Obituary: Oboe maker Paul Laubin, 88

Posted on: March 31, 2021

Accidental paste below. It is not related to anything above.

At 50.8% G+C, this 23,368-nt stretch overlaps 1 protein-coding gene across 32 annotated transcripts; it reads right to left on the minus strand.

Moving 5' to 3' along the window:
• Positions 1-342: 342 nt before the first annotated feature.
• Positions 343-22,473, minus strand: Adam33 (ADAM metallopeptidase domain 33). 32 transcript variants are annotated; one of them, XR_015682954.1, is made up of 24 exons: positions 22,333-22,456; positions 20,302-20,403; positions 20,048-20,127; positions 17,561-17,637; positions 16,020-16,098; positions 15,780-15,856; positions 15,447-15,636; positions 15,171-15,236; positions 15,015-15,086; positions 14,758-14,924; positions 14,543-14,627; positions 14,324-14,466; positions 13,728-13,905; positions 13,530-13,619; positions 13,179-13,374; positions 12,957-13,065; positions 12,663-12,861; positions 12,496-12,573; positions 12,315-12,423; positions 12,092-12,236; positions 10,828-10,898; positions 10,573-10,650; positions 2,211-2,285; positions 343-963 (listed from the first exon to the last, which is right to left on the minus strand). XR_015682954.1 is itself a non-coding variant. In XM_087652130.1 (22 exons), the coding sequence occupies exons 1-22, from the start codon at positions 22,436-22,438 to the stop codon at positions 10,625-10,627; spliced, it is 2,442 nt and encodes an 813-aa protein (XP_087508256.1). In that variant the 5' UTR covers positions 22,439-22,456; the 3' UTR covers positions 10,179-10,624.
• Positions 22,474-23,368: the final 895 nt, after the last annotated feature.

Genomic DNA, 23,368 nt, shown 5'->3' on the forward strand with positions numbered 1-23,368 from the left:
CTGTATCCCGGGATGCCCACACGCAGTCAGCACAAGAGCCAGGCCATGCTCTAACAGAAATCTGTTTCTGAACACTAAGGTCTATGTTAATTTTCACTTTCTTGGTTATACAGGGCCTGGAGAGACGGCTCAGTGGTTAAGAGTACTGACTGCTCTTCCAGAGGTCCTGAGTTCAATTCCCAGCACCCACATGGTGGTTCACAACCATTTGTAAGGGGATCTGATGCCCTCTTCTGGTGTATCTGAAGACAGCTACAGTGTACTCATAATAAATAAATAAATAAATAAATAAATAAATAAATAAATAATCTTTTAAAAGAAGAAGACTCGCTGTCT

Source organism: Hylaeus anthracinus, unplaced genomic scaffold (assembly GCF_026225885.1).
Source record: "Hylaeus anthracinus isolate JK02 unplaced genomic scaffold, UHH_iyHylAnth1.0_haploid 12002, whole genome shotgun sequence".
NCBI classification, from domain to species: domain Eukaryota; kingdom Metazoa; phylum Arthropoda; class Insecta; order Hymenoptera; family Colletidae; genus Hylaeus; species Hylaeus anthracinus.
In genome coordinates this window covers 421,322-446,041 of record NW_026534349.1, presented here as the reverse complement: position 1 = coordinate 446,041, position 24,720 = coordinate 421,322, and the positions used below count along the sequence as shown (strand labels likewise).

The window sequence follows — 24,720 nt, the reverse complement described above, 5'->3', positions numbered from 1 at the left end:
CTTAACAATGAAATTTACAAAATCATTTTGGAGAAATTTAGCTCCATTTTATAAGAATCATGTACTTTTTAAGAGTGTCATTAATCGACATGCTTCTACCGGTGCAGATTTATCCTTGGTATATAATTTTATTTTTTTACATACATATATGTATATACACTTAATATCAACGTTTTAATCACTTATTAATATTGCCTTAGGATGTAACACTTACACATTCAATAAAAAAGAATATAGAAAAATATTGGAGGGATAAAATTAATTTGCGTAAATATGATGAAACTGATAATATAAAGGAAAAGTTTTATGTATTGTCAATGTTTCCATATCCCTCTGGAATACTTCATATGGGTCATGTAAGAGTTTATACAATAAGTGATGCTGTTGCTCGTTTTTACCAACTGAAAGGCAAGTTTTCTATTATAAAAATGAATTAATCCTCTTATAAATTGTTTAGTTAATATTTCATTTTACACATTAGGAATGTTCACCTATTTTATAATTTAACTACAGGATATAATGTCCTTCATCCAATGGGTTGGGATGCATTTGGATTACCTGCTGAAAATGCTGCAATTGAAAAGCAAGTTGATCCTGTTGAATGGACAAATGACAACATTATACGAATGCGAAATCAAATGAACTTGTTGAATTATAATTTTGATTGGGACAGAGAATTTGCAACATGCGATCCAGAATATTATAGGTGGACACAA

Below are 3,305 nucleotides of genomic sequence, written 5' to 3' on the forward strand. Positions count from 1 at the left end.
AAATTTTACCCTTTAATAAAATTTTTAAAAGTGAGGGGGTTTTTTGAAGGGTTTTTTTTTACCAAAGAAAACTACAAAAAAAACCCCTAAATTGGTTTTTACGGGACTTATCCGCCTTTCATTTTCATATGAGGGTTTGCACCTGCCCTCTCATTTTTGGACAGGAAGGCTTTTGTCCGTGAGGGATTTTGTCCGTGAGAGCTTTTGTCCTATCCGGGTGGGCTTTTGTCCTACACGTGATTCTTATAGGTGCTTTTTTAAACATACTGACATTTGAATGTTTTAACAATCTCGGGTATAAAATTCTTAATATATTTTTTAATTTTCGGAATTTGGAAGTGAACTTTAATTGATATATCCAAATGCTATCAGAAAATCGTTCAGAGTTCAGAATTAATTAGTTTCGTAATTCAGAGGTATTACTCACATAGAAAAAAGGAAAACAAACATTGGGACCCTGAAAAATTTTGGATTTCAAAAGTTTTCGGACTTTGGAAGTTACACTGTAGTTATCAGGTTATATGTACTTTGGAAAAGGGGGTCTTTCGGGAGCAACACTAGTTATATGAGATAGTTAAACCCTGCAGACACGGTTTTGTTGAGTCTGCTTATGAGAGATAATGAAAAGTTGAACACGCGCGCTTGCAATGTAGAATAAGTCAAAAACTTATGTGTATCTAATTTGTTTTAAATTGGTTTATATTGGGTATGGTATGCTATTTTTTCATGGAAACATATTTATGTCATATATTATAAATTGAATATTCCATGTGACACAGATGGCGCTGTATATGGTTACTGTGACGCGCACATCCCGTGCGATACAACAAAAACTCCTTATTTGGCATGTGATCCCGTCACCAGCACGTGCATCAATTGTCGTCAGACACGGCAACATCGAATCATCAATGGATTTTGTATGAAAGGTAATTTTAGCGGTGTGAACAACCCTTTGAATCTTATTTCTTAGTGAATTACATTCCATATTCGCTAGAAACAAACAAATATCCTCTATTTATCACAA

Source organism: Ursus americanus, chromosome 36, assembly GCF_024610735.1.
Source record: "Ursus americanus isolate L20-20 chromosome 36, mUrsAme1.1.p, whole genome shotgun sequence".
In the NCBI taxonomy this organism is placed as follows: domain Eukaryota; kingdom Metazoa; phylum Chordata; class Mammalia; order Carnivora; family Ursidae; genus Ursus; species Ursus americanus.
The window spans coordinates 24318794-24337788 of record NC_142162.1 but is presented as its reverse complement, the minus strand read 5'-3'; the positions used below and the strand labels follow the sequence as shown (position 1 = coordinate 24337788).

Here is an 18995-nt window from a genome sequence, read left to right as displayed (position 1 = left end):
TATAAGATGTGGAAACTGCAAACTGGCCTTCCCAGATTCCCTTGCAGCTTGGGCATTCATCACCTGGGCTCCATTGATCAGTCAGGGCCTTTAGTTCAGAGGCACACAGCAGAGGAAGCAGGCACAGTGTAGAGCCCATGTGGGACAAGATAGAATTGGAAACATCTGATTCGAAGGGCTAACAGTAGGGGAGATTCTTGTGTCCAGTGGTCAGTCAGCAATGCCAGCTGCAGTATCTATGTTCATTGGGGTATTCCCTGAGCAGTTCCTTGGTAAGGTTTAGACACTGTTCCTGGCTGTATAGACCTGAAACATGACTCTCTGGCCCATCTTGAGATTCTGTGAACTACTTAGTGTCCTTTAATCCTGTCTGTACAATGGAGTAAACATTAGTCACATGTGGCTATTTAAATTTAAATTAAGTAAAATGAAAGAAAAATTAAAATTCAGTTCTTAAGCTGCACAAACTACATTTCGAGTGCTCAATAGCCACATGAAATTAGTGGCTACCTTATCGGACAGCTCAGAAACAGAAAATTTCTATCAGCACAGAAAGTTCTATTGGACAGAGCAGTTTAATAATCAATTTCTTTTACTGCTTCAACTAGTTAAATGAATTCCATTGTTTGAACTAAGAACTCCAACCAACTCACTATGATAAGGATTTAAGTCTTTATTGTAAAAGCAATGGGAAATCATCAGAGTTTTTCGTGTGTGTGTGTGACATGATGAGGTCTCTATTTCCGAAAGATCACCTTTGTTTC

“Paul Laubin, a revered oboe maker who was one of the few remaining woodwind artisans to build their instruments by hand—he made so few a year that customers might have had to wait a decade to play one—died on March 1 at his workshop in Peekskill, N.Y. He was 88,” writes Alex Vadukul in Monday’s (3/29) New York Times. “In the world of oboes, his partisans believe, there are Mr. Laubin’s oboes and then there is everything else. He was in his early 20s when he began making oboes with his father, Alfred, who founded A. Laubin Inc. and built his first oboe in 1931.… Oboists in major orchestras … have played Mr. Laubin’s instruments, cherishing their dark, rich tone…. In a dusty workshop … Mr. Laubin crafted his oboes and English horns with almost religious precision. He wore an apron and puffed a cob pipe as he drilled and lathed the grenadilla and rosewood used to make his instruments. (The pipe doubled as a testing device: Mr. Laubin would blow smoke through the instrument’s joints to detect air leaks.) … Over time, the scarcity of Laubin oboes only added to their legend….. On his work table the day he died lay the beginnings of Laubin oboe No. 2,600.”